I have traveled a lot with baby in his short life. We’ve gone by land, air, and sea, but to this point, it’s all been domestic. But baby and momma are about to change that.
First, we have a wonderful opportunity to go visit my parents in Chamonix, France. It’s a lovely little ski town in the French Alps, nestled pretty much at the base of Mont Blanc, that’s overrun with Brits (in a good way) and brimming with cozy restaurants, delectable food shops, and beautiful baby boutiques. But getting there requires a little extra work.
Of course, there’s the issue of the passport. Infants need a passport to travel overseas. I found that the best–best meaning very economical–place to get said passport photos is Costco. It was never on my radar until the hubster and I went to go pick out a new TV (and second car seat, as it turned out) that I figured out that, for less than $5, I could get baby’s photo taken to the correct specifications.
But the actual passport application process was very stressful for me for some reason. First off, I didn’t realize that when applying for a passport for a minor (<16 years old), both parents have to be present, with the baby, when the application is submitted. So, of course, getting the passport taken care of became a last-minute, yet time-consuming errand to squeeze in before hubster went off to some pre-deployment training.
And in D.C., because I wasn’t leaving in less than two weeks, I had to make my way down to the Notary and Authentications Office, which is conveniently only open from 9am-1pm. To start off, on the one day that we could go, the federal government had a two-hour snow delay. So, it was going to be a flip of the coin as to whether the office was empty or packed. Fortunately, it was only moderately busy when we arrived.
However, I became very nervous very quickly about the application submission process because, as the lone man manning the office reminded us, the office only accepted applications and verified identifying documents, they did not guarantee that the application was filled out correctly. I was feeling totally frazzled as I kept looking over our documents, hearing in the background the lone man telling everyone as he or she came to the counter that s/he was missing some sort of documentation or had the wrong documentation. I was sure we were missing something. But we paid our expedited fee and left, my only consolation being that if the application was rejected, I would still have time to go downtown to the emergency passport office and get a last minute passport, if necessary.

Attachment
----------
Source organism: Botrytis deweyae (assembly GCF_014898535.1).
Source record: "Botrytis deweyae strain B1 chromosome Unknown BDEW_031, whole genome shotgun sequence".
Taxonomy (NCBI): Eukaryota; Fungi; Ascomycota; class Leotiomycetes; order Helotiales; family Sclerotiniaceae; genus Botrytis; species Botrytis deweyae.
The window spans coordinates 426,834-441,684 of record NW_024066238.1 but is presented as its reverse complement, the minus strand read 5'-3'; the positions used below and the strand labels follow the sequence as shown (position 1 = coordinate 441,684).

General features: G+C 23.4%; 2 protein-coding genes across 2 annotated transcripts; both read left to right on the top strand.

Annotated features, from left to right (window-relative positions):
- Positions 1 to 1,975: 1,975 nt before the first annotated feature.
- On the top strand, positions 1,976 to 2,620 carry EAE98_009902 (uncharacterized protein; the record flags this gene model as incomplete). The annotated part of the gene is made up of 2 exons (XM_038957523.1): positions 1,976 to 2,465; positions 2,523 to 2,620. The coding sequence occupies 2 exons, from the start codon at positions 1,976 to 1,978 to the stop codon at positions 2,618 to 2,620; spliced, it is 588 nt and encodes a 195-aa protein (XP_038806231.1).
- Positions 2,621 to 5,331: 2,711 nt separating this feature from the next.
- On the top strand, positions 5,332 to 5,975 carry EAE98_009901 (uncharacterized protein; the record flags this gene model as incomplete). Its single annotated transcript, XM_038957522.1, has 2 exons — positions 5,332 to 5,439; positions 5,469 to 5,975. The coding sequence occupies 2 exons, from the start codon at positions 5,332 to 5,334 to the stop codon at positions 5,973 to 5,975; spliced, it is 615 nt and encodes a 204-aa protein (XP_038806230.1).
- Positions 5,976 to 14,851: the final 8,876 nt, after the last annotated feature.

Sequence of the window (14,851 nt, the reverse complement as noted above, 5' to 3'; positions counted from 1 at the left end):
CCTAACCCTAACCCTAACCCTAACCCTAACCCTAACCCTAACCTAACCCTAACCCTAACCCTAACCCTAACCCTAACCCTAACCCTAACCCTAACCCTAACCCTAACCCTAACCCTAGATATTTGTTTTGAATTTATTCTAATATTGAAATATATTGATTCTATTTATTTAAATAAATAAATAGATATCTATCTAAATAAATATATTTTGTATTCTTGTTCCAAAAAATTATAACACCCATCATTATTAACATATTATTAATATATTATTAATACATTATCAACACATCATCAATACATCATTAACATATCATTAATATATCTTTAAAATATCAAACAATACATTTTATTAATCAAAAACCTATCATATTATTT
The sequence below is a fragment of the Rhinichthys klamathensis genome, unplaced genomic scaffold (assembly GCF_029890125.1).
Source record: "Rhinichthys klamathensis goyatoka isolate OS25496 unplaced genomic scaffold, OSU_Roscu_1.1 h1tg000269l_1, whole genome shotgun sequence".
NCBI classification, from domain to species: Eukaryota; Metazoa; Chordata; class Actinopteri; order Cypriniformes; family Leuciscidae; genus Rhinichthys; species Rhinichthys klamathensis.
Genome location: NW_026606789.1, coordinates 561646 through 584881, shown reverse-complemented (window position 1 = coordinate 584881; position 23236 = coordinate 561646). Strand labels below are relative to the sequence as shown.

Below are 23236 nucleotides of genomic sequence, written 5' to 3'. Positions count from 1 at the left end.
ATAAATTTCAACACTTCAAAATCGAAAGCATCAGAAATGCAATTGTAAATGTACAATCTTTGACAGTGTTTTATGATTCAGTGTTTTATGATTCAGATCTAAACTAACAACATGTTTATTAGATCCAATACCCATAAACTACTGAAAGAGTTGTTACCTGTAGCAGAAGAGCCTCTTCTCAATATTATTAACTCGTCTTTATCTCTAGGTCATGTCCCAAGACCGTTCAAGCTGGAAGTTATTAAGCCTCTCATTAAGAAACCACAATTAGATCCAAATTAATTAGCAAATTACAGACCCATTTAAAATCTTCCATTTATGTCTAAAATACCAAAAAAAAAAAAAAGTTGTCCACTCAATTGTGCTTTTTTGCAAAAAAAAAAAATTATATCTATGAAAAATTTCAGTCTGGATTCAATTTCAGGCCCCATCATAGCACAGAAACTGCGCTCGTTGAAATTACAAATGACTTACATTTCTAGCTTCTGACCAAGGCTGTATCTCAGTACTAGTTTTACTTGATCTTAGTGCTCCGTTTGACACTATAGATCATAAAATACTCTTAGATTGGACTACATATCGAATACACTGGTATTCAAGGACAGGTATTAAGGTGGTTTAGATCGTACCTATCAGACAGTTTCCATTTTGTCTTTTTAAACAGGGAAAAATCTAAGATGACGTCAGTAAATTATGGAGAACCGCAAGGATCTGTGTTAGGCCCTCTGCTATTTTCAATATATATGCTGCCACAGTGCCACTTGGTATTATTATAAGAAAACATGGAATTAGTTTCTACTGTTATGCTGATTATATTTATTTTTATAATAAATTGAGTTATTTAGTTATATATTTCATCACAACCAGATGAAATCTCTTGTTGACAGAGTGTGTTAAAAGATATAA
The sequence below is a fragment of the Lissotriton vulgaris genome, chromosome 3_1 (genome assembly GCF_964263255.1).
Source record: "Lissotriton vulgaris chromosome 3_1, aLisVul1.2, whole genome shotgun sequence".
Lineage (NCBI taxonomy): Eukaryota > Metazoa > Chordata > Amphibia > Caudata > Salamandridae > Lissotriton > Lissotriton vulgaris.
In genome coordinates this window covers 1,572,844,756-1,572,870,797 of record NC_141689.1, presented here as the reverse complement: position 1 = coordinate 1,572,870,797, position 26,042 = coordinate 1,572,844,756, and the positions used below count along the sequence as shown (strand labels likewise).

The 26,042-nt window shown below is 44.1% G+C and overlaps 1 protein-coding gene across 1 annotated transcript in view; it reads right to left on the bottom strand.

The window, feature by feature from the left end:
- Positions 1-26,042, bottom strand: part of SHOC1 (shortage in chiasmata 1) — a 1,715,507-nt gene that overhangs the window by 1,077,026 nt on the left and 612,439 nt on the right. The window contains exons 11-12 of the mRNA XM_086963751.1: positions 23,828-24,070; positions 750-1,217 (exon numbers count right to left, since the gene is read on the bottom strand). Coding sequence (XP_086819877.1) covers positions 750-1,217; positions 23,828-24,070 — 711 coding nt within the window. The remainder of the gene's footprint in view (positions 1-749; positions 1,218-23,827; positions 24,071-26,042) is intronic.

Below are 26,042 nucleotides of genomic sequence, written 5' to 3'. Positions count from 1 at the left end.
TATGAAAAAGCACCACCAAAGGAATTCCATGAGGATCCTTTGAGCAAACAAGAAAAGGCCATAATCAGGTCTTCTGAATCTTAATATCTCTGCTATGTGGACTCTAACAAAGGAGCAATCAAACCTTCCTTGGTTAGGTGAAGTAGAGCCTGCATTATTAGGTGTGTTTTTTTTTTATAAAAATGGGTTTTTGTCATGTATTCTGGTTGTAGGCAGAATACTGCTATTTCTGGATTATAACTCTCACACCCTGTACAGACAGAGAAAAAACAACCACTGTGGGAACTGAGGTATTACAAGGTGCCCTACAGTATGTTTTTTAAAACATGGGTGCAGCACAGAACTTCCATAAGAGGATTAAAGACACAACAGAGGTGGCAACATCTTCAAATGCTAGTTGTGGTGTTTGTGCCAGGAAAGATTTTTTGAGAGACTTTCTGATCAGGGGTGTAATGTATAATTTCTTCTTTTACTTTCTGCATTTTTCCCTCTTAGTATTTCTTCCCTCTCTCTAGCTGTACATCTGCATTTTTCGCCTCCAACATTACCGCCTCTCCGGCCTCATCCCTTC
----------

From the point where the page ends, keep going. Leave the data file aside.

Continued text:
Low and behold, less than two weeks later, a package arrived with baby’s passport. Several days later, his birth certificate (you have to submit the original document along with the application) came back to us. I had been worried about that, too.
But now that baby and momma are both properly documented for international travel, I’ve started to think beyond Chamonix. Second on our travel agenda is a baby-momma cruise to somewhere warm. I’ve got nothing planned as of yet, but the idea of on-board daycare sounds amazing. Now we just need some friends to join us.
But being as that I have never been on a cruise–I just don’t think of myself as a cruising kind of traveler–I think I have a lot to learn about not only cruising with baby but cruising in general. Fortunately, a mommy-friend forwarded me this great article, “Baby on Board? The ABCs of Cruising with an Infant or Toddler.” It truly is a great primer on the perks and pitfalls of cruising with baby in tow. My favorite tips?
Diapers not allowed: If you’re cruising to a warm weather destination, you’ll be expecting to take your little one into the ship’s pool. However, all cruise lines except Disney Cruise Line do not allow diapers or swim diapers in their pools in accordance with Center for Disease Control’s sanitary codes. On the Disney Magic, the Mickey pool has a separate filtration system in its “ears.” Thus non-potty trained children are allowed in this area since it can be easily emptied, cleaned and filled if there is a diaper accident. On the Disney Wonder, toddlers can enjoy Mickey’s Splash Zone, a 385-square-foot play area with interactive fountains.
Verandahs: While verandahs cost more, they are well worth it if you have a baby or toddler who naps daily. While your little one is napping inside, you can sit on the balcony and catch some sea breezes and sunshine. This beats being stuck inside a dark cabin on a glorious day at sea. Prices for verandahs vary greatly, depending on the cruise line, length of itinerary, and ship (newer ships tend to get higher rates than older ships in the same fleet). For example, Carnival’s Conquest Class ships — the newest in the fleet — charges $679 per person for a cabin with an ocean view (but no verandah). The same ship on the same sailing charges $150 more per person for a verandah cabin.
Baby baths: Most ships only have bathtubs — the preferred way to bathe an infant or toddler — in their most expensive categories of cabins and suites. Hence, chances are that you will have to hold your baby in your arms and have your spouse use the hand held shower nozzle to bathe your child. Alternatively, Disney ships have bathtubs in all cabins.
Seriously, I don’t think I would’ve ever realized the diaper thing or even thought about the added convenience of an in-room bathtub. But for as much as it’ll be a learning experience, I’m sure it’ll be a fantastic getaway for some babes with their babes.